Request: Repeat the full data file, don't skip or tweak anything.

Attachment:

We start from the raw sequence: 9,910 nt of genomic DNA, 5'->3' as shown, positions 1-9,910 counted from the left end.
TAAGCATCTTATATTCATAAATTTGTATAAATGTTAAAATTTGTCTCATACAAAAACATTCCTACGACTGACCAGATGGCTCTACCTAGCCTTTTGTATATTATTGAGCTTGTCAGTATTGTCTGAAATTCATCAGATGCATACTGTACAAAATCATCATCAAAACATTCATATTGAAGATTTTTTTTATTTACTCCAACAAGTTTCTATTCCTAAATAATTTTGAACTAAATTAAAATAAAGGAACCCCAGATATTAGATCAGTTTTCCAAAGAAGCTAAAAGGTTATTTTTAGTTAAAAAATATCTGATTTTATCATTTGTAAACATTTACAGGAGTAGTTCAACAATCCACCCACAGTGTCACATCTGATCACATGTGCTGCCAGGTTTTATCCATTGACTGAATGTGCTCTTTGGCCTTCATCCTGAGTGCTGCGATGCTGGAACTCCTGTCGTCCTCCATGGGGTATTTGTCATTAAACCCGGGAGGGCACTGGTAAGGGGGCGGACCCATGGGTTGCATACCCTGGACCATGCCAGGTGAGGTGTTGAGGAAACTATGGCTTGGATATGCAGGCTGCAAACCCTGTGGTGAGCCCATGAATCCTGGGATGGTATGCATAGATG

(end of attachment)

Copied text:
We start from the raw sequence: 9,910 nt of genomic DNA, 5'->3' as shown, positions 1-9,910 counted from the left end.
TAAGCATCTTATATTCATAAATTTGTATAAATGTTAAAATTTGTCTCATACAAAAACATTCCTACGACTGACCAGATGGCTCTACCTAGCCTTTTGTATATTATTGAGCTTGTCAGTATTGTCTGAAATTCATCAGATGCATACTGTACAAAATCATCATCAAAACATTCATATTGAAGATTTTTTTTATTTACTCCAACAAGTTTCTATTCCTAAATAATTTTGAACTAAATTAAAATAAAGGAACCCCAGATATTAGATCAGTTTTCCAAAGAAGCTAAAAGGTTATTTTTAGTTAAAAAATATCTGATTTTATCATTTGTAAACATTTACAGGAGTAGTTCAACAATCCACCCACAGTGTCACATCTGATCACATGTGCTGCCAGGTTTTATCCATTGACTGAATGTGCTCTTTGGCCTTCATCCTGAGTGCTGCGATGCTGGAACTCCTGTCGTCCTCCATGGGGTATTTGTCATTAAACCCGGGAGGGCACTGGTAAGGGGGCGGACCCATGGGTTGCATACCCTGGACCATGCCAGGTGAGGTGTTGAGGAAACTATGGCTTGGATATGCAGGCTGCAAACCCTGTGGTGAGCCCATGAATCCTGGGATGGTATGCATAGATG